Statistics reveal 116 people died on Logan roads since 2010

FATALITIES: Jimboomba Senior Sergeant Peter Waugh has called on motorists to take action to prevent another 116 lives from being lost. Photo: Jacob Wilson
FATALITIES: Jimboomba Senior Sergeant Peter Waugh has called on motorists to take action to prevent another 116 lives from being lost. Photo: Jacob Wilson

“WHAT would you do to save 116 lives?”

Jimboomba police Senior Sergeant Peter Waugh posed this question to the community after alarming Logan council statistics revealed 116 people died in fatalities on Logan roads between 2010 and June 30, 2018. .

Senior Sergeant Waugh said every fatality cost millions of dollars to the community.

“We have run road safety campaigns for a long time and we will not win through enforcement, high visibility patrols or education campaigns. It will take a combination of all these things and getting people to start taking responsibility and recognising a problem is there,” he said.

“People need to consider things like planning trips during high risk times of the day and making sure the car is roadworthy.

“A new tyre costs $100, but what does a life cost?”

Motorists aged 30 to 39 accounted for 18 of the lives lost, followed by the 16 to 20 age bracket (15) and the 25 to 29 age group (15).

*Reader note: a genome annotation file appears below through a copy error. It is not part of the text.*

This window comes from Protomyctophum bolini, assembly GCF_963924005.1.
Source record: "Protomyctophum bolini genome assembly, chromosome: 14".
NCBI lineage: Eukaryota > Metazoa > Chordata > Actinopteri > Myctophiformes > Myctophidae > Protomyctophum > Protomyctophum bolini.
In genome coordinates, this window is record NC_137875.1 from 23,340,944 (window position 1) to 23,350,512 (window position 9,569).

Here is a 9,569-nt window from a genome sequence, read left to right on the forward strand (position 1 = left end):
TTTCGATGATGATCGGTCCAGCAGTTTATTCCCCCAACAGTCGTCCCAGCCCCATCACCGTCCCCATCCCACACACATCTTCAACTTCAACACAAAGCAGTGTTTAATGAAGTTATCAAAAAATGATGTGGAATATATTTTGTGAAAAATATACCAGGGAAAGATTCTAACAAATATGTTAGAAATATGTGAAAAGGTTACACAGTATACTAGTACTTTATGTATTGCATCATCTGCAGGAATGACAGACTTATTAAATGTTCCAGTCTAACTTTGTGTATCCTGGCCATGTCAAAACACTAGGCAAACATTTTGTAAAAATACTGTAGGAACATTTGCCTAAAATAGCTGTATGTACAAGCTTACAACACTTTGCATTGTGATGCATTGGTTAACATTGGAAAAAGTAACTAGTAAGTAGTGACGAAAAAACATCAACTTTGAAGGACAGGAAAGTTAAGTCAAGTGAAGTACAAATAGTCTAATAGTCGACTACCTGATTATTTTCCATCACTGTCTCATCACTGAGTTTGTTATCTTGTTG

Almost three quarters of those who died were men while women made up 26 per cent of the Logan death toll in the past eight years.

Every fatality was preventable, with 47 lives lost due to illegal manoeuvres, 33 from speeding, 15 from drink or drug driving, nine from fatigue, nine from not wearing a seat belt and four due to mobile phone use.

Senior Sergeant Waugh said the figures revealed that stupid decisions were to blame for the death toll.

“These are things as a community we can make a conscious decision not to do,” he said.

“It is not only the driver who needs to take responsibility it is the passenger or the kids who need to nicely remind their parents not to speed or to put on their seat belts.

“People can blame the roads and the rising population, however we can save 116 lives by making a conscious decision to drive to conditions and not drink and drive.”

A breakdown of the death toll shows 48 people were driving a car, 21 were passengers, 29 were motorbike riders, five were cyclists and 13 were pedestrians.

The figures were released as the Mount Lindesay Highway was listed as the third most unroadworthy road, according to an RACQ survey today.

RACQ spokesperson Lucinda Ross said 1643 people responded to the survey which identified the Bruce Highway as the worst stretch of road, followed by Alma Road in Dakabin and the Mount Lindesay Highway.

The report highlighted the lack of safe overtaking opportunities, rough, pot holded and narrow road surfacing, dangerous intersections and traffic growth outstripping upgrades.

Senior Sergeant Waugh said police would ramp up patrols during Queensland Road Safety Week from August 27 to 31.

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